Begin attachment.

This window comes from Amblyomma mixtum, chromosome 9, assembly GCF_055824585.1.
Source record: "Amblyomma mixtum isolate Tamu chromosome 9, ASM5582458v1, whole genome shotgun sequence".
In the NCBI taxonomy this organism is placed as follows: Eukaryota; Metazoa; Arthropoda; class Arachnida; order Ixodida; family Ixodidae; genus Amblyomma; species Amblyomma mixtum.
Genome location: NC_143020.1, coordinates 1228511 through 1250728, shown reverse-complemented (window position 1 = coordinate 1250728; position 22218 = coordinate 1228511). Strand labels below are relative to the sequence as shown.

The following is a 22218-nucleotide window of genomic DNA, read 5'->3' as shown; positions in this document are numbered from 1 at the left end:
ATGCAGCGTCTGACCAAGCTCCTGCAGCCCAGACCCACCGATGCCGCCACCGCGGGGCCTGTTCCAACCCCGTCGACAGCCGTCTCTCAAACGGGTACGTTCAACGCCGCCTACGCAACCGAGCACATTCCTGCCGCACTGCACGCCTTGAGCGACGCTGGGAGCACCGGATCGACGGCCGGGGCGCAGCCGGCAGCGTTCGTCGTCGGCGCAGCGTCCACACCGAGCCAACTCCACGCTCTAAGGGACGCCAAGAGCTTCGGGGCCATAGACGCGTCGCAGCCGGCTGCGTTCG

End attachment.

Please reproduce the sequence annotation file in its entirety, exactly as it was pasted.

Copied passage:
This window comes from Amblyomma mixtum, chromosome 9, assembly GCF_055824585.1.
Source record: "Amblyomma mixtum isolate Tamu chromosome 9, ASM5582458v1, whole genome shotgun sequence".
In the NCBI taxonomy this organism is placed as follows: Eukaryota; Metazoa; Arthropoda; class Arachnida; order Ixodida; family Ixodidae; genus Amblyomma; species Amblyomma mixtum.
Genome location: NC_143020.1, coordinates 1228511 through 1250728, shown reverse-complemented (window position 1 = coordinate 1250728; position 22218 = coordinate 1228511). Strand labels below are relative to the sequence as shown.

The following is a 22218-nucleotide window of genomic DNA, read 5'->3' as shown; positions in this document are numbered from 1 at the left end:
ATGCAGCGTCTGACCAAGCTCCTGCAGCCCAGACCCACCGATGCCGCCACCGCGGGGCCTGTTCCAACCCCGTCGACAGCCGTCTCTCAAACGGGTACGTTCAACGCCGCCTACGCAACCGAGCACATTCCTGCCGCACTGCACGCCTTGAGCGACGCTGGGAGCACCGGATCGACGGCCGGGGCGCAGCCGGCAGCGTTCGTCGTCGGCGCAGCGTCCACACCGAGCCAACTCCACGCTCTAAGGGACGCCAAGAGCTTCGGGGCCATAGACGCGTCGCAGCCGGCTGCGTTCG